Certain treatments—rather than depression itself—may contribute to hypertension

The long-held notion that depression and anxiety can elevate your blood pressure certainly seems plausible. After all, a mood or anxiety disorder—and the toll it takes on your life—leads to chronic stress, which contributes to hypertension. Plus, depression is a known risk factor for heart disease, and it was often assumed that high blood pressure partly explained the link.

While recent evidence affirms the link between anxiety and elevated blood pressure, it does not do the same for depression and hypertension. In fact, investigators are finding that people with depression are more likely to have low blood pressure than those without depression.

When depressed individuals do have hypertension, it could be caused by certain antidepressant medications—namely tricyclics or serotonin and norepinephrine reuptake inhibitors (SNRIs).

The Antidepressant-Hypertension Link

Several studies in the past decade have found that, contrary to the prevailing consensus, depression is actually linked with low blood pressure. One of the most recent is a 2009 article published in Hypertension in which researchers in the Netherlands looked at depression and blood pressure in 2,618 adults ages 18 to 65.

Scientists divided the participants into three groups: those who had no history of anxiety or depression; those who had depression or anxiety but did not take antidepressants; and those who took antidepressants for depression or anxiety. The majority of the participants on medication (442) took a selective serotonin reuptake inhibitor (SSRI), the most popular class of antidepressants that includes fluoxetine (Prozac) and escitalopram (Lexapro). One hundred thirty-five took a drug from the related SNRI class, such as duloxetine (Cymbalta) or venlafaxine (Effexor), and 67 took a tricyclic medication, an older class of antidepressants that includes nortriptyline (Pamelor) and desipramine (Norpramin).

The researchers also measured the participants' blood pressure levels and adjusted the numbers for those who were taking blood pressure medication. Sixty-four percent of the participants had no hypertension, 16 percent had isolated systolic hypertension (only the top number was elevated), 3 percent had isolated diastolic hypertension (only the bottom number was elevated), 13 percent had hypertension stage 1 (at least 140/90 mm Hg), and 5% had hypertension stage 2 (at least 160/100 mm Hg).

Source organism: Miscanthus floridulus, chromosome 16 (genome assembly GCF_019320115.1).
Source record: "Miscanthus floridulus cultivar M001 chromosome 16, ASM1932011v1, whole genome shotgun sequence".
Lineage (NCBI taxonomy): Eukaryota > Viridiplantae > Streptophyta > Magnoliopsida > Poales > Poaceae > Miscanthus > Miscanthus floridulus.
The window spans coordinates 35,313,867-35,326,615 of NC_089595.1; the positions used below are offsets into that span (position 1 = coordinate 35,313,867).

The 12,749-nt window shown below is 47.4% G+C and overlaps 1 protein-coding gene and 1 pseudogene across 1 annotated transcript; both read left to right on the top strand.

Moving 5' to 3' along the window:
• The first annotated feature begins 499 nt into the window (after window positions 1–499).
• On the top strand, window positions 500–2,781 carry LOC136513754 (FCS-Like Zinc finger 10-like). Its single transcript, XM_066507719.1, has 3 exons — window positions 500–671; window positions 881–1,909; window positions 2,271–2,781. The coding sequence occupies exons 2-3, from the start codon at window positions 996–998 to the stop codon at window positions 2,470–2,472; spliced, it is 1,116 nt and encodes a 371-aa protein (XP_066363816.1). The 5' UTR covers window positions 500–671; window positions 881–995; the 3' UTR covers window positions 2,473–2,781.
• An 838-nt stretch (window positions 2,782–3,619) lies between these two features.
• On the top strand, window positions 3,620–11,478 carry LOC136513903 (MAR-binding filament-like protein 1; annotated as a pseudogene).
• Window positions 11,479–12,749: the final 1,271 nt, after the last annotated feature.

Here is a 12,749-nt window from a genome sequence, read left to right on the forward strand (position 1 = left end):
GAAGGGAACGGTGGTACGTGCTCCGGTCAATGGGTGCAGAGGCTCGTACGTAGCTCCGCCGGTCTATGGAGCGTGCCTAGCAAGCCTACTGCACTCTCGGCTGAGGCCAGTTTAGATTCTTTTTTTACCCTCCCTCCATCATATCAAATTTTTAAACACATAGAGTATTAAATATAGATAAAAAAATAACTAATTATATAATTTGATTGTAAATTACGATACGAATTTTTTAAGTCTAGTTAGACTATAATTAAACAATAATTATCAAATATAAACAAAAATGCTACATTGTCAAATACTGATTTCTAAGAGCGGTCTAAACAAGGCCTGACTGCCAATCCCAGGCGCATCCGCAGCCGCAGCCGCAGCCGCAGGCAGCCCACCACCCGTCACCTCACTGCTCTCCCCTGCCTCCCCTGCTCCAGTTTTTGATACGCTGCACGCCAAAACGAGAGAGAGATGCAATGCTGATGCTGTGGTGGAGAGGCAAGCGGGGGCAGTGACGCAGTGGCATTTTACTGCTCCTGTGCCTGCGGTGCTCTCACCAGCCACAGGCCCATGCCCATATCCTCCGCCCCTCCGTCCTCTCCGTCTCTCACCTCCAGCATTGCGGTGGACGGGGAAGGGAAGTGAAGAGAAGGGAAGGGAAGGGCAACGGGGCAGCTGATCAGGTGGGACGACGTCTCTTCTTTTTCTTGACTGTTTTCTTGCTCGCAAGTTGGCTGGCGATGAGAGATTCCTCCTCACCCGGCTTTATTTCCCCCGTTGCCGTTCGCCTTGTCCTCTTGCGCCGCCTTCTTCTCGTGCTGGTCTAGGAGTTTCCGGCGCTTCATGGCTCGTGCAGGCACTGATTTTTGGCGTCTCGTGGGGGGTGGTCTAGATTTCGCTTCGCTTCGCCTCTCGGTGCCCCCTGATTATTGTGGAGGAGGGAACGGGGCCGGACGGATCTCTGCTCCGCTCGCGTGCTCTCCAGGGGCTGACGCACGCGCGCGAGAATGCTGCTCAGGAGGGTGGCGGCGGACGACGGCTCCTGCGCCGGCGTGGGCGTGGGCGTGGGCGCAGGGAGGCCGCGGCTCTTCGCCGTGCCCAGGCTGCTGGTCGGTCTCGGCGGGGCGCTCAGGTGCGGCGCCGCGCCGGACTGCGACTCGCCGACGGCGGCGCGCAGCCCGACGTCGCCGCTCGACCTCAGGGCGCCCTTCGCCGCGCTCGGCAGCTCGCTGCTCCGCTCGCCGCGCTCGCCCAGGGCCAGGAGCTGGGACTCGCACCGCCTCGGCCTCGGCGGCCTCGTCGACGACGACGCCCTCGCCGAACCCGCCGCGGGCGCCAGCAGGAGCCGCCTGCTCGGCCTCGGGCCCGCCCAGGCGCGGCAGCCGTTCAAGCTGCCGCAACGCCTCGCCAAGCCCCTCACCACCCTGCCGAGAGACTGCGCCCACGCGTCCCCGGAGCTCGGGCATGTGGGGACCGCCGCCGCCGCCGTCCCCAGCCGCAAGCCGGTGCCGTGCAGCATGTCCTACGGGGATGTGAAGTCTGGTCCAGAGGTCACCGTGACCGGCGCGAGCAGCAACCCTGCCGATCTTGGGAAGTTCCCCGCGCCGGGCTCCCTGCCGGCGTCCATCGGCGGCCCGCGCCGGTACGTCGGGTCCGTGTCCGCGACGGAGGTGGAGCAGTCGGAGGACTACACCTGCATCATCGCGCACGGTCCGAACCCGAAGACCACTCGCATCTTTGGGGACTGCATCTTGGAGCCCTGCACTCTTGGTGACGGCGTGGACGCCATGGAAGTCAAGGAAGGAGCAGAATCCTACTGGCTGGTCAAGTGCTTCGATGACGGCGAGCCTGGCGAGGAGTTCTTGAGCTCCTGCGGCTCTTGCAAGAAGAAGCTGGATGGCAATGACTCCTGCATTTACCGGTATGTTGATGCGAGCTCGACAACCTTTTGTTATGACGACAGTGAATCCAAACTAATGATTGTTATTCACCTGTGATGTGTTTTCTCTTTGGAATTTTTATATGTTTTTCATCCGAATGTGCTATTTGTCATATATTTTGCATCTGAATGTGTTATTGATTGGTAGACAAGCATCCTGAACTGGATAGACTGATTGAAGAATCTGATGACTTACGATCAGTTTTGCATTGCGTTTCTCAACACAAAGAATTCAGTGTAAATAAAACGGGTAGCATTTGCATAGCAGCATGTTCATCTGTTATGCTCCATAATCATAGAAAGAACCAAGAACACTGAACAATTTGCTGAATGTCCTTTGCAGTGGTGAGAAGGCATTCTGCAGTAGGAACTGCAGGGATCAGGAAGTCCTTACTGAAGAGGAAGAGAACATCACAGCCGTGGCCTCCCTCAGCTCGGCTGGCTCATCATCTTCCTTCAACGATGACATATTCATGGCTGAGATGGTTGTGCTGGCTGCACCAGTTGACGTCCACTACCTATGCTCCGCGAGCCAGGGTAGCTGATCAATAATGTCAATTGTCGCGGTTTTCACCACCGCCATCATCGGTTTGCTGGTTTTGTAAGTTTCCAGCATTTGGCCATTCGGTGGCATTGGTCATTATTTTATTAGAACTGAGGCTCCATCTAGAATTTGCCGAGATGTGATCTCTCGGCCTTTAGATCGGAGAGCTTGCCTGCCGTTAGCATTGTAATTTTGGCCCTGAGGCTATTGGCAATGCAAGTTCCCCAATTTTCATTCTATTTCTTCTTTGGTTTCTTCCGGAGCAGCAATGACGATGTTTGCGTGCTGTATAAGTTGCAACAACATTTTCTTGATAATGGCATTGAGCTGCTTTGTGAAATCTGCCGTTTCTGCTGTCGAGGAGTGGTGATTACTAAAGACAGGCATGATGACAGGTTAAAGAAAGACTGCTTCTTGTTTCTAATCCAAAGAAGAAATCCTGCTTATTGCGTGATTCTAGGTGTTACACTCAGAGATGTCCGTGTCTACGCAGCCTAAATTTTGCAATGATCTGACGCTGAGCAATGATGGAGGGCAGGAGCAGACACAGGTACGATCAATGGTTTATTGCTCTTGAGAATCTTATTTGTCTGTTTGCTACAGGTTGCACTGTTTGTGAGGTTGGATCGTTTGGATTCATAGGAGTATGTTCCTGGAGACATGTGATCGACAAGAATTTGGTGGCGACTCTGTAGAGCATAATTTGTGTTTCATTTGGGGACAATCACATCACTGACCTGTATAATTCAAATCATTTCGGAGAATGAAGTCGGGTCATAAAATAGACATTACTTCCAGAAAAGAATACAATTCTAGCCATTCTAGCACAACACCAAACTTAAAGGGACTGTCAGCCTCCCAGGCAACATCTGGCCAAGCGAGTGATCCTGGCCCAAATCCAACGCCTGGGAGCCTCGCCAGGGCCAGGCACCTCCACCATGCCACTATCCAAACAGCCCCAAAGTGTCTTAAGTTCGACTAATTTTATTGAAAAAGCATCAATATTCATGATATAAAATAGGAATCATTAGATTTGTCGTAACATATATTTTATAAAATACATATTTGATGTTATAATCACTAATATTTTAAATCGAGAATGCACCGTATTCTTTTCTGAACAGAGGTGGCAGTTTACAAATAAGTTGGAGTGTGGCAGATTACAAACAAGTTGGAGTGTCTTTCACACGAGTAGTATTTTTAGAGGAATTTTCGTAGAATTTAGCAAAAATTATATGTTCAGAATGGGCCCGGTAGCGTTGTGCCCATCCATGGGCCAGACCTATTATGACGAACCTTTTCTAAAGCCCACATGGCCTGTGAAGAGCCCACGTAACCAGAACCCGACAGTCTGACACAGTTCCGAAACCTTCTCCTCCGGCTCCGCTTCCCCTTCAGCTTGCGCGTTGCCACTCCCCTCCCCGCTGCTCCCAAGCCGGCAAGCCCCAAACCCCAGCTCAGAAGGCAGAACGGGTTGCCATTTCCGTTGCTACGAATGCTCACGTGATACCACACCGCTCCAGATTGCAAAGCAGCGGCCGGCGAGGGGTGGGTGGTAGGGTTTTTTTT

Surprisingly, a higher systolic blood pressure reading and isolated systolic hypertension were more common in participants without depression than in those with the disorder. People taking SSRIs did not seem to have an increased risk of high blood pressure, and those taking SNRIs had a slightly increased risk of stage 1 hypertension. But people taking tricyclic antidepressants had double the risk of hypertension stage 1 and almost triple the risk of hypertension stage 2.

A 2010 study of about 4,000 U.S. adults ages 45 to 84 found comparable results. After a year and a half, people with depression had similar blood pressure levels and were no more likely to develop hypertension than those without depression. But among the participants taking an antidepressant, those who used a tricyclic drug were 20 percent more likely to develop hypertension than those who took another type of medication. This study did not separate out SNRI users from the nontricyclic group.

What To Do

It is too soon to say that tricyclic and SNRI antidepressants definitively cause high blood pressure. However, if you have hypertension or are at risk for it, you and your doctor should weigh the risks and benefits of these drugs before starting on one. Under these circumstances, an SSRI, which has no effect on blood pressure, may be a more appropriate antidepressant choice.

But if you're already taking a tricyclic or SNRI, there is no need to switch to an SSRI—unless problems with blood pressure control begin to arise. So make sure that your doctor monitors your blood pressure at each visit.

Publication Review By: Karen L. Swartz, M.D.

Published: 20 Aug 2013

Last Modified: 20 Aug 2013